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INDUCED CONSUMPTION: Household consumption expenditures that depend on income or production (especially disposable, national income, or gross national product). An increase in household disposable income triggers an increase in induced consumption expenditures. Induced consumption is graphically depicted as the slope of the consumption or propensity-to-consume line, and are measured by the marginal propensity to consume. The induced relation between income and consumption, as well as other induced expenditures, form the foundation of the multiplier effect triggered by changes in autonomous expenditures.

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PUBLIC GOODS: Goods that are difficult to keep nonpayers from consuming (excludability), and use of the goods by one person doesn't prevent use by others (rival consumption). Examples include national defense, a clean environment, and any fourth of July fireworks display. Public goods are invariably provided by government because there's no way a private business can profitably produce them. Private businesses can't sell public goods in markets, because they can't charge a price and keep nonpaying people away. Moreover, businesses shouldn't charge a price, because there's no opportunity cost for extra consumers. For efficiency, government needs to pay for public goods through taxes.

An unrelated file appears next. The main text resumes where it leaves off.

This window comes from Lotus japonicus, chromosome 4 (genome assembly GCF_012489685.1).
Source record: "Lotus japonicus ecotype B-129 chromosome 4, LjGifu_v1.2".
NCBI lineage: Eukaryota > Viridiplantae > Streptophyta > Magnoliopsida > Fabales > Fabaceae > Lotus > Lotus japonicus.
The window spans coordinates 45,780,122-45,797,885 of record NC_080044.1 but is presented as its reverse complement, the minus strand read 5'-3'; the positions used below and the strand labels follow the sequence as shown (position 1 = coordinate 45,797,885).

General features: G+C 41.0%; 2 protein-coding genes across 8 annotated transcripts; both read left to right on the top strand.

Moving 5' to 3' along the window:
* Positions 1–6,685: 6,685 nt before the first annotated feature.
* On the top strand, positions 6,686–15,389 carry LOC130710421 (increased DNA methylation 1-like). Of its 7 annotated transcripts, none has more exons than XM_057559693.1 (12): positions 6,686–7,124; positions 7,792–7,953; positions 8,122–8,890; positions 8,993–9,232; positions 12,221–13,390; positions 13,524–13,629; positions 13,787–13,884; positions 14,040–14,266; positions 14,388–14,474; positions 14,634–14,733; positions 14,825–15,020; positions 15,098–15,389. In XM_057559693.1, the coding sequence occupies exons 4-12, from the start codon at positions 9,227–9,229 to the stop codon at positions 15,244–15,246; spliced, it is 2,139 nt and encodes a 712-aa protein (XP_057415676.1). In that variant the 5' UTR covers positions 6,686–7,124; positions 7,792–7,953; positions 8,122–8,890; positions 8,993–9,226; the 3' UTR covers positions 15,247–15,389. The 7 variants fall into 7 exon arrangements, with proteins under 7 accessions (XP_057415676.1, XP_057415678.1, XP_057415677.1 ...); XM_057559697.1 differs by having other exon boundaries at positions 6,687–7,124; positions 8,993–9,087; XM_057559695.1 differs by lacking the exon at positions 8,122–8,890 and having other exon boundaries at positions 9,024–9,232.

See also | good types | excludability | rival consumption | efficiency | market | exchange | market failure | common-property good | near-public good | private good | free-rider problem |


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PUBLIC GOODS, AmosWEB GLOSS*arama, http://www.AmosWEB.com, AmosWEB LLC, 2000-2024. [Accessed: May 26, 2024].


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PSYCHOLOGICAL LAW

A principle of consumption behavior proposed by John Maynard Keynes stating that people have the propensity to spend a large fraction, but not all, of any additional income received. This psychological law is not so much a principle of psychology as an economic observation about consumption spending and is related to the notion of effective demand.

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Today, you are likely to spend a great deal of time at a crowded estate auction hoping to buy either a pair of designer sunglasses or looseleaf notebook paper. Be on the lookout for telephone calls from long-lost relatives.
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The first paper notes printed in the United States were in denominations of 1 cent, 5 cents, 25 cents, and 50 cents.
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